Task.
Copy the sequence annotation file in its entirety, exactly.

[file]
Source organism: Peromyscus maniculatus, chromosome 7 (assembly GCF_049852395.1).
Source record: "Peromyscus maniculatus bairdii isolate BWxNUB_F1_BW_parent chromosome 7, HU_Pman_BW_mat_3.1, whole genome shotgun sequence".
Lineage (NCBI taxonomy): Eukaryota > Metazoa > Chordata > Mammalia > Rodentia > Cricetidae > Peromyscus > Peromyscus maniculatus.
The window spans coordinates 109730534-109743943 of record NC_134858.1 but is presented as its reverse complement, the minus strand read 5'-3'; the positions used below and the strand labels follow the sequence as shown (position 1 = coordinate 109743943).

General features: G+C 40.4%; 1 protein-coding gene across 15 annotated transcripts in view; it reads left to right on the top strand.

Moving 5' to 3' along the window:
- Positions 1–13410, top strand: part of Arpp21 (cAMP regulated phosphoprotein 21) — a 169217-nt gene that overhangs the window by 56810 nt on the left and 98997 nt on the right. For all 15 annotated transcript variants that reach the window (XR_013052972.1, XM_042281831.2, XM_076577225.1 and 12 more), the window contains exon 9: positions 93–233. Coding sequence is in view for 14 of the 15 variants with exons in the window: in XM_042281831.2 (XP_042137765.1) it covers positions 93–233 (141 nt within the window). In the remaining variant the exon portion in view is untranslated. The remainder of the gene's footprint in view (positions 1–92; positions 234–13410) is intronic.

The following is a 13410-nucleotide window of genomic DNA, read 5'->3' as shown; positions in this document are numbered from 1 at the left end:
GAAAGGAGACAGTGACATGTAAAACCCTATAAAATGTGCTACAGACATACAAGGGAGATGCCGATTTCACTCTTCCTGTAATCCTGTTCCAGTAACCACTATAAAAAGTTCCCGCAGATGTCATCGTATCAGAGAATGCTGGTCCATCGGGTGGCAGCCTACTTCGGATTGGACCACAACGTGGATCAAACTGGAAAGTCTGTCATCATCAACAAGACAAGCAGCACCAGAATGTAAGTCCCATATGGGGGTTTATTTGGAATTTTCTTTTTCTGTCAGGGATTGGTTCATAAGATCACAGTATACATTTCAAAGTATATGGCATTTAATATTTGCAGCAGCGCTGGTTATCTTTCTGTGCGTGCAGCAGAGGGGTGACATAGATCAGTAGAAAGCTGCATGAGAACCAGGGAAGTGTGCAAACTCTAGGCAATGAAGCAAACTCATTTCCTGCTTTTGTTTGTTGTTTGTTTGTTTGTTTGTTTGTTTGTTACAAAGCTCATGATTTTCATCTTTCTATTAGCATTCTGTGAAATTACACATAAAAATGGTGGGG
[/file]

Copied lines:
Source organism: Peromyscus maniculatus, chromosome 7 (assembly GCF_049852395.1).
Source record: "Peromyscus maniculatus bairdii isolate BWxNUB_F1_BW_parent chromosome 7, HU_Pman_BW_mat_3.1, whole genome shotgun sequence".
Lineage (NCBI taxonomy): Eukaryota > Metazoa > Chordata > Mammalia > Rodentia > Cricetidae > Peromyscus > Peromyscus maniculatus.
The window spans coordinates 109730534-109743943 of record NC_134858.1 but is presented as its reverse complement, the minus strand read 5'-3'; the positions used below and the strand labels follow the sequence as shown (position 1 = coordinate 109743943).

General features: G+C 40.4%; 1 protein-coding gene across 15 annotated transcripts in view; it reads left to right on the top strand.

Moving 5' to 3' along the window:
- Positions 1–13410, top strand: part of Arpp21 (cAMP regulated phosphoprotein 21) — a 169217-nt gene that overhangs the window by 56810 nt on the left and 98997 nt on the right. For all 15 annotated transcript variants that reach the window (XR_013052972.1, XM_042281831.2, XM_076577225.1 and 12 more), the window contains exon 9: positions 93–233. Coding sequence is in view for 14 of the 15 variants with exons in the window: in XM_042281831.2 (XP_042137765.1) it covers positions 93–233 (141 nt within the window). In the remaining variant the exon portion in view is untranslated. The remainder of the gene's footprint in view (positions 1–92; positions 234–13410) is intronic.

The following is a 13410-nucleotide window of genomic DNA, read 5'->3' as shown; positions in this document are numbered from 1 at the left end:
GAAAGGAGACAGTGACATGTAAAACCCTATAAAATGTGCTACAGACATACAAGGGAGATGCCGATTTCACTCTTCCTGTAATCCTGTTCCAGTAACCACTATAAAAAGTTCCCGCAGATGTCATCGTATCAGAGAATGCTGGTCCATCGGGTGGCAGCCTACTTCGGATTGGACCACAACGTGGATCAAACTGGAAAGTCTGTCATCATCAACAAGACAAGCAGCACCAGAATGTAAGTCCCATATGGGGGTTTATTTGGAATTTTCTTTTTCTGTCAGGGATTGGTTCATAAGATCACAGTATACATTTCAAAGTATATGGCATTTAATATTTGCAGCAGCGCTGGTTATCTTTCTGTGCGTGCAGCAGAGGGGTGACATAGATCAGTAGAAAGCTGCATGAGAACCAGGGAAGTGTGCAAACTCTAGGCAATGAAGCAAACTCATTTCCTGCTTTTGTTTGTTGTTTGTTTGTTTGTTTGTTTGTTTGTTACAAAGCTCATGATTTTCATCTTTCTATTAGCATTCTGTGAAATTACACATAAAAATGGTGGGG